Is data the source to find right answers, or is it used to weed out the obvious wrong conclusions? If you believe in the latter point, you are probably on to something. And data and statistics guru Nate Silver would agree. In many instances, there is no magic right answer to a business problem or scenario. There can be many answers that can be construed as being right or justifiable. The goal of any CFO or CIO is to eliminate as many incorrect or unusable data points as possible. For them, it’s like taking an exam with five different answer options, eliminating the clear wrongs, and then potentially deducing the best rights from two or three very viable choices.
Getting back to a basic (yet highly important) point we made in the blog Big Data Perception vs. Reality: Is it Value or Noise?, predictive models and advanced analytics deliver probabilities that can cut down on the frequency of irrelevant data points popping up. Probabilities exist to enhance the chances that a good decision can be made under a certain set of circumstances; not that it will be made. Once decision-makers start blurring the lines between probabilities and certainties, they’re caught flat-footed.
To maximize the effectiveness of these models, Silver suggests to:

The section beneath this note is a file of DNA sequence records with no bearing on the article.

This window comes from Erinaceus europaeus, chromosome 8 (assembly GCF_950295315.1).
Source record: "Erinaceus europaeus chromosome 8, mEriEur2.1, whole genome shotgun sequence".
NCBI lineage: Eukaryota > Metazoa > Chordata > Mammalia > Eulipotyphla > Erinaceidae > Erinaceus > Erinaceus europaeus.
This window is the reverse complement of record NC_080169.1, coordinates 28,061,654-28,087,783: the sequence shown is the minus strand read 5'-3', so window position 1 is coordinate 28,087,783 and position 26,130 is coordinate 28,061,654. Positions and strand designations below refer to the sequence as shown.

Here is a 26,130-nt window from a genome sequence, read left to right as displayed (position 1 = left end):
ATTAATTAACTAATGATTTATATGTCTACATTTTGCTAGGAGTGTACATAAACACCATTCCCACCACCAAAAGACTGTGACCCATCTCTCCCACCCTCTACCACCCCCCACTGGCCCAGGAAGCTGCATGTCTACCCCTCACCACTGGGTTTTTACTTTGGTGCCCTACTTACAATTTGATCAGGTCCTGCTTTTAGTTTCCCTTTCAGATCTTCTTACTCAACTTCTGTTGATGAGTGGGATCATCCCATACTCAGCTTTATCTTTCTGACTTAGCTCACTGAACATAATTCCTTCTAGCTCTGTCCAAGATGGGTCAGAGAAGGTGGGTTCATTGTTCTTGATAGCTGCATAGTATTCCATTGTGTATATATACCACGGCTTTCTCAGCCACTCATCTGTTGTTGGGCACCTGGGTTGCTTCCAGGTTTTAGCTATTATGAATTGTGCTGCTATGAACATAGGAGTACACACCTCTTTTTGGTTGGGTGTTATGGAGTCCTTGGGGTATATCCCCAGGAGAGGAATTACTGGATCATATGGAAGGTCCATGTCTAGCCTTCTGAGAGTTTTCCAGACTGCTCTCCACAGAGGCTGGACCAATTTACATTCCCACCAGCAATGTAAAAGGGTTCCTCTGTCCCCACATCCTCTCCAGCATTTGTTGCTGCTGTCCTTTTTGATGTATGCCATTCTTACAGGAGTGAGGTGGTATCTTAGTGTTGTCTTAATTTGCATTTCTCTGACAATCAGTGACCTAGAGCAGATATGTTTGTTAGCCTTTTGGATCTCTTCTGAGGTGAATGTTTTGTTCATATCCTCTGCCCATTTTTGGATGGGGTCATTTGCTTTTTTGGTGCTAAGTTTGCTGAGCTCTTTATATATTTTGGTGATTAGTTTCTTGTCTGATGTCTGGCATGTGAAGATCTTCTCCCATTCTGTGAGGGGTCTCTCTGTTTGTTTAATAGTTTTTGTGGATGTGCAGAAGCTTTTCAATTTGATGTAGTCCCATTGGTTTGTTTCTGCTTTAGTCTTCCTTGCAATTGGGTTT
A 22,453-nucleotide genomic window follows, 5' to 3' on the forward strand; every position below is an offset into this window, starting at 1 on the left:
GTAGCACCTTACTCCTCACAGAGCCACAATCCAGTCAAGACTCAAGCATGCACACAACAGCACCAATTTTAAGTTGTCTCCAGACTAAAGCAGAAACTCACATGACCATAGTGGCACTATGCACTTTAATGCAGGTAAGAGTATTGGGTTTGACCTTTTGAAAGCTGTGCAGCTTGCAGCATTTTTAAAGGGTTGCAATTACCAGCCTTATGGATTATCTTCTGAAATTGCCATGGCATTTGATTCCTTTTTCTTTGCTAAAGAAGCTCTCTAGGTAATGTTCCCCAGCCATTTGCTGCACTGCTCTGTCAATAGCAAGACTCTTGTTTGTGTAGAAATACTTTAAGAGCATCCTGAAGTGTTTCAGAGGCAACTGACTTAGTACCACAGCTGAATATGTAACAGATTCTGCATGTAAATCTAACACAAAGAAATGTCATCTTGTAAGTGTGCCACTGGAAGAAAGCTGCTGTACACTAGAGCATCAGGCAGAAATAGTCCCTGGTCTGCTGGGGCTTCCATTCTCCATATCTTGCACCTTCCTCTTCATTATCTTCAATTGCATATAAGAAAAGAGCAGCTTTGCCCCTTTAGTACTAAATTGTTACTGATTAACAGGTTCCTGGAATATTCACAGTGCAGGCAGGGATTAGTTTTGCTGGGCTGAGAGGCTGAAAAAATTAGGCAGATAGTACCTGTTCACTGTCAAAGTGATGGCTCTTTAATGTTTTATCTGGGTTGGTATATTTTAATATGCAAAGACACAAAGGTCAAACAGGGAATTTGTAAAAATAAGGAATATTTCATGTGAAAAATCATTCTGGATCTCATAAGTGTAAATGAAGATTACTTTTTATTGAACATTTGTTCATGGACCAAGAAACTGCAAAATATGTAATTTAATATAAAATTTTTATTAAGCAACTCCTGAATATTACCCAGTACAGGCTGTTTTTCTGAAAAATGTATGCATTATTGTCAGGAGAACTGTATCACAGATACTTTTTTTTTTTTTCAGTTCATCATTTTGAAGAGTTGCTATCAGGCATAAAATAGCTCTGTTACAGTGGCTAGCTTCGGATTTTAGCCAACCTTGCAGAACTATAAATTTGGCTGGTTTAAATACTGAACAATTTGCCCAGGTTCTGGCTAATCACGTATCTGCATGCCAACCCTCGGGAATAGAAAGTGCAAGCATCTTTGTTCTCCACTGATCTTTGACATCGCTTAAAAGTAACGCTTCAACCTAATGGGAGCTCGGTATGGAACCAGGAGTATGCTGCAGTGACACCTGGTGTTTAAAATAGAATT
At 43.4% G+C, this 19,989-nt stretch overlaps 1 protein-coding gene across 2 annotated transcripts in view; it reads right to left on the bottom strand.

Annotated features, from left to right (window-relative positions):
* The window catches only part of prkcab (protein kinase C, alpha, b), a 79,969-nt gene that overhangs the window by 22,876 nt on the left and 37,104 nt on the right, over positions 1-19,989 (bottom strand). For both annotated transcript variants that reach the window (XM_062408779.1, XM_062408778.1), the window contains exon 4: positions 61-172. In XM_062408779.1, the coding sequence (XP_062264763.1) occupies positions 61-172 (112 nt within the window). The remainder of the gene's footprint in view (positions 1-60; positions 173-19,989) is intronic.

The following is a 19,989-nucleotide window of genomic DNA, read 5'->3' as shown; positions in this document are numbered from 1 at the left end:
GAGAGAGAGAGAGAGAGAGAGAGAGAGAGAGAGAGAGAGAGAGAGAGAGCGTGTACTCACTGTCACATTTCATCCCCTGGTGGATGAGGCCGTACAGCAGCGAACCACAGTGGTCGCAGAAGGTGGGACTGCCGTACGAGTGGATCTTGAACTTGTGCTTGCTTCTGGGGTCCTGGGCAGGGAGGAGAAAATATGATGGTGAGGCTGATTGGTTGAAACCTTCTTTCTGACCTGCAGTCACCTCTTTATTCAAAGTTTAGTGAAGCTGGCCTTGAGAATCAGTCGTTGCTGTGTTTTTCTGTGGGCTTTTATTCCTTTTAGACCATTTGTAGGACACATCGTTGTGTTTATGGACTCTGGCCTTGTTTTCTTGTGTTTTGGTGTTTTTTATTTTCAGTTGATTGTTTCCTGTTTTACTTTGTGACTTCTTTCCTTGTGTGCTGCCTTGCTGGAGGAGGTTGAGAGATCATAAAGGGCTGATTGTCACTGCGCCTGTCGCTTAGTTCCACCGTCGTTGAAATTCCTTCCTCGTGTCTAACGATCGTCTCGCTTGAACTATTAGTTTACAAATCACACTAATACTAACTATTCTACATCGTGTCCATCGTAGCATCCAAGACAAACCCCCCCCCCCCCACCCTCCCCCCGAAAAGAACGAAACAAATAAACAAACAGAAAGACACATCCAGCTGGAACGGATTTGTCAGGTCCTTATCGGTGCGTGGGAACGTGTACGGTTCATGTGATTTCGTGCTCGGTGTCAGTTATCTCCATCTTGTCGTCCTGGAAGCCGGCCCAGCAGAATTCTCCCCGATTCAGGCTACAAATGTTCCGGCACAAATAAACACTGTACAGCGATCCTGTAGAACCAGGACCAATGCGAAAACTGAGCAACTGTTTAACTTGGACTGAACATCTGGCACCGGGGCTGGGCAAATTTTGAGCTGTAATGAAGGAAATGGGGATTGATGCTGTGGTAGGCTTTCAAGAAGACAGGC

- Think “probabilistically”
- Lean on numbers to guide but not solve business questions
- Stick to the data model when analyzing the data and don’t deviate too far
Now, for the model to work properly, you have to start with accurate data. As InformationWeek pointed out in their article, 6 Lies About Big Data, there are plenty of organizations that don’t even have complete data to begin the analysis phase. This means dealing with data sets that are inaccurate, incomplete, and misaligned. 19% of companies that took the Information Week 2013 Big Data Survey revealed that they pull their data from smart devices and website visits. These aren’t always the most reliable sources to track success factors or gauge performance.
Leveraging data models and adhering to probabilities are just a few of the critical steps CIOs and CFOs need to take before they make decisions. In our next blog, we run through another important piece of the analytics puzzle: relying on data findings and taking action.